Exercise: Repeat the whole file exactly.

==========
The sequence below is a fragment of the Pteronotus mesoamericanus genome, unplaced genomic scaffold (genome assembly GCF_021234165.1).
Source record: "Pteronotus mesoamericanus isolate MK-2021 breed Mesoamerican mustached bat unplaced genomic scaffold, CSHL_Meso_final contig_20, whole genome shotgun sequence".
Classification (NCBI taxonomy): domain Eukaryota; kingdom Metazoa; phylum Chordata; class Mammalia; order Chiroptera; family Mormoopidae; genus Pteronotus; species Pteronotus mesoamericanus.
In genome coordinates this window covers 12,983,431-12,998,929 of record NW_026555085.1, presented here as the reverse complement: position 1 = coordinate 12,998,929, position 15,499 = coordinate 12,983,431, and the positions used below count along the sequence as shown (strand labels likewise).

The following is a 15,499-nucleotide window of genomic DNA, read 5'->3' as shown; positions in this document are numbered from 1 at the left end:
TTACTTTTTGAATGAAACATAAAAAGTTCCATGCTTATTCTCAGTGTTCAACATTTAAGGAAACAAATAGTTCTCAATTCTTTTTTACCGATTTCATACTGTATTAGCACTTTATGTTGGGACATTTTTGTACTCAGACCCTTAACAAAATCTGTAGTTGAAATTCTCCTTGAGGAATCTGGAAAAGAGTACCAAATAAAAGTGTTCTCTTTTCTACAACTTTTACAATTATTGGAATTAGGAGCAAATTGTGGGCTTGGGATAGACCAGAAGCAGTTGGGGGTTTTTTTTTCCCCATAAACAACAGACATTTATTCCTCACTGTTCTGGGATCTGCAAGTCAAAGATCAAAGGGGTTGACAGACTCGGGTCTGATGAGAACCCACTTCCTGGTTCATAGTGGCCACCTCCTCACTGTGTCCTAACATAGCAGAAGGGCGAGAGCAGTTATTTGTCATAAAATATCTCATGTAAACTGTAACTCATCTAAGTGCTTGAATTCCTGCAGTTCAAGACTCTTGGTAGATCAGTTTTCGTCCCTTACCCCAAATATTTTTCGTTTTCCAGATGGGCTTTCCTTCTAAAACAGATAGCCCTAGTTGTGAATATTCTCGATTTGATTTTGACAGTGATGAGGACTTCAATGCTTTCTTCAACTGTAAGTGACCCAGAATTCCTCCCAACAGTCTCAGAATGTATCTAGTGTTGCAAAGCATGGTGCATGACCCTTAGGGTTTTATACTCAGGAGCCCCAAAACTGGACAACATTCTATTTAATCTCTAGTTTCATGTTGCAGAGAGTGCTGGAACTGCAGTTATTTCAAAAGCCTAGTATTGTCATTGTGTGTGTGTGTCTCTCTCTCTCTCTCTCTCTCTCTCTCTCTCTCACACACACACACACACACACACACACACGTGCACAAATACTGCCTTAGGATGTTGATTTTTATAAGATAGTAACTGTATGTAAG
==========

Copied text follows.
The sequence below is a fragment of the Pteronotus mesoamericanus genome, unplaced genomic scaffold (genome assembly GCF_021234165.1).
Source record: "Pteronotus mesoamericanus isolate MK-2021 breed Mesoamerican mustached bat unplaced genomic scaffold, CSHL_Meso_final contig_20, whole genome shotgun sequence".
Classification (NCBI taxonomy): domain Eukaryota; kingdom Metazoa; phylum Chordata; class Mammalia; order Chiroptera; family Mormoopidae; genus Pteronotus; species Pteronotus mesoamericanus.
In genome coordinates this window covers 12,983,431-12,998,929 of record NW_026555085.1, presented here as the reverse complement: position 1 = coordinate 12,998,929, position 15,499 = coordinate 12,983,431, and the positions used below count along the sequence as shown (strand labels likewise).

The following is a 15,499-nucleotide window of genomic DNA, read 5'->3' as shown; positions in this document are numbered from 1 at the left end:
TTACTTTTTGAATGAAACATAAAAAGTTCCATGCTTATTCTCAGTGTTCAACATTTAAGGAAACAAATAGTTCTCAATTCTTTTTTACCGATTTCATACTGTATTAGCACTTTATGTTGGGACATTTTTGTACTCAGACCCTTAACAAAATCTGTAGTTGAAATTCTCCTTGAGGAATCTGGAAAAGAGTACCAAATAAAAGTGTTCTCTTTTCTACAACTTTTACAATTATTGGAATTAGGAGCAAATTGTGGGCTTGGGATAGACCAGAAGCAGTTGGGGGTTTTTTTTTCCCCATAAACAACAGACATTTATTCCTCACTGTTCTGGGATCTGCAAGTCAAAGATCAAAGGGGTTGACAGACTCGGGTCTGATGAGAACCCACTTCCTGGTTCATAGTGGCCACCTCCTCACTGTGTCCTAACATAGCAGAAGGGCGAGAGCAGTTATTTGTCATAAAATATCTCATGTAAACTGTAACTCATCTAAGTGCTTGAATTCCTGCAGTTCAAGACTCTTGGTAGATCAGTTTTCGTCCCTTACCCCAAATATTTTTCGTTTTCCAGATGGGCTTTCCTTCTAAAACAGATAGCCCTAGTTGTGAATATTCTCGATTTGATTTTGACAGTGATGAGGACTTCAATGCTTTCTTCAACTGTAAGTGACCCAGAATTCCTCCCAACAGTCTCAGAATGTATCTAGTGTTGCAAAGCATGGTGCATGACCCTTAGGGTTTTATACTCAGGAGCCCCAAAACTGGACAACATTCTATTTAATCTCTAGTTTCATGTTGCAGAGAGTGCTGGAACTGCAGTTATTTCAAAAGCCTAGTATTGTCATTGTGTGTGTGTGTCTCTCTCTCTCTCTCTCTCTCTCTCTCTCTCTCACACACACACACACACACACACACACACGTGCACAAATACTGCCTTAGGATGTTGATTTTTATAAGATAGTAACTGTATGTAAG